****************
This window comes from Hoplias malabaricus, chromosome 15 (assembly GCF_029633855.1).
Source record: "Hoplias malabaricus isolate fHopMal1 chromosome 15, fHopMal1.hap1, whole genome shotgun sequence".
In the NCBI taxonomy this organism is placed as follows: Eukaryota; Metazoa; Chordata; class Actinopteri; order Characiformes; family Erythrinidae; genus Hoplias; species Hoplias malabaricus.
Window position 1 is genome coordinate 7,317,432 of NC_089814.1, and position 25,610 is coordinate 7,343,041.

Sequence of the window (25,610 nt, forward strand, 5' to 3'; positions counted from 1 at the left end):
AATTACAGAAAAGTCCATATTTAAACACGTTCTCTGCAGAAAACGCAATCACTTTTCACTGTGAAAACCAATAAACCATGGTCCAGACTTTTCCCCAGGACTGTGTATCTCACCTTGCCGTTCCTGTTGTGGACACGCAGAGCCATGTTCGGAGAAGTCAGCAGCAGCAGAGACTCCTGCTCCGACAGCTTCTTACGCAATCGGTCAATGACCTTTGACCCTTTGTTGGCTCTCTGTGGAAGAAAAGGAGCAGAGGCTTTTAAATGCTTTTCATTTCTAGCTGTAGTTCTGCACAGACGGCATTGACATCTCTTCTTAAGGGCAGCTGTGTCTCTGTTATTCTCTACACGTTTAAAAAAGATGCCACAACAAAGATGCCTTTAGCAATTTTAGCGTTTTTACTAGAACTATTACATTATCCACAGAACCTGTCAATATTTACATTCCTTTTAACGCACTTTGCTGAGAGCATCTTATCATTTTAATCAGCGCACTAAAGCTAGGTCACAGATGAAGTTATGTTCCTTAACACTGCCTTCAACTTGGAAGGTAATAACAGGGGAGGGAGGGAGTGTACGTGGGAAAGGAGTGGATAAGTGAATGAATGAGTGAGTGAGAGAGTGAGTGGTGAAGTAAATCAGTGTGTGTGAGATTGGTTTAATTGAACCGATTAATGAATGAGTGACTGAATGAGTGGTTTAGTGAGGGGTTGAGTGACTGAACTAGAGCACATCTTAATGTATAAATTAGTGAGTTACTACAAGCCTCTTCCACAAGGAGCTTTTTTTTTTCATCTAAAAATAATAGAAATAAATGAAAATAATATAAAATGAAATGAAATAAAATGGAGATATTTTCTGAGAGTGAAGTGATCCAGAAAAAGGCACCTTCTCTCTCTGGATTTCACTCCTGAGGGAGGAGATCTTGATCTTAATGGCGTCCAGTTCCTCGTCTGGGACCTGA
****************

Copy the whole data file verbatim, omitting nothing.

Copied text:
This window comes from Hoplias malabaricus, chromosome 15 (assembly GCF_029633855.1).
Source record: "Hoplias malabaricus isolate fHopMal1 chromosome 15, fHopMal1.hap1, whole genome shotgun sequence".
In the NCBI taxonomy this organism is placed as follows: Eukaryota; Metazoa; Chordata; class Actinopteri; order Characiformes; family Erythrinidae; genus Hoplias; species Hoplias malabaricus.
Window position 1 is genome coordinate 7,317,432 of NC_089814.1, and position 25,610 is coordinate 7,343,041.

Sequence of the window (25,610 nt, forward strand, 5' to 3'; positions counted from 1 at the left end):
AATTACAGAAAAGTCCATATTTAAACACGTTCTCTGCAGAAAACGCAATCACTTTTCACTGTGAAAACCAATAAACCATGGTCCAGACTTTTCCCCAGGACTGTGTATCTCACCTTGCCGTTCCTGTTGTGGACACGCAGAGCCATGTTCGGAGAAGTCAGCAGCAGCAGAGACTCCTGCTCCGACAGCTTCTTACGCAATCGGTCAATGACCTTTGACCCTTTGTTGGCTCTCTGTGGAAGAAAAGGAGCAGAGGCTTTTAAATGCTTTTCATTTCTAGCTGTAGTTCTGCACAGACGGCATTGACATCTCTTCTTAAGGGCAGCTGTGTCTCTGTTATTCTCTACACGTTTAAAAAAGATGCCACAACAAAGATGCCTTTAGCAATTTTAGCGTTTTTACTAGAACTATTACATTATCCACAGAACCTGTCAATATTTACATTCCTTTTAACGCACTTTGCTGAGAGCATCTTATCATTTTAATCAGCGCACTAAAGCTAGGTCACAGATGAAGTTATGTTCCTTAACACTGCCTTCAACTTGGAAGGTAATAACAGGGGAGGGAGGGAGTGTACGTGGGAAAGGAGTGGATAAGTGAATGAATGAGTGAGTGAGAGAGTGAGTGGTGAAGTAAATCAGTGTGTGTGAGATTGGTTTAATTGAACCGATTAATGAATGAGTGACTGAATGAGTGGTTTAGTGAGGGGTTGAGTGACTGAACTAGAGCACATCTTAATGTATAAATTAGTGAGTTACTACAAGCCTCTTCCACAAGGAGCTTTTTTTTTTCATCTAAAAATAATAGAAATAAATGAAAATAATATAAAATGAAATGAAATAAAATGGAGATATTTTCTGAGAGTGAAGTGATCCAGAAAAAGGCACCTTCTCTCTCTGGATTTCACTCCTGAGGGAGGAGATCTTGATCTTAATGGCGTCCAGTTCCTCGTCTGGGACCTGA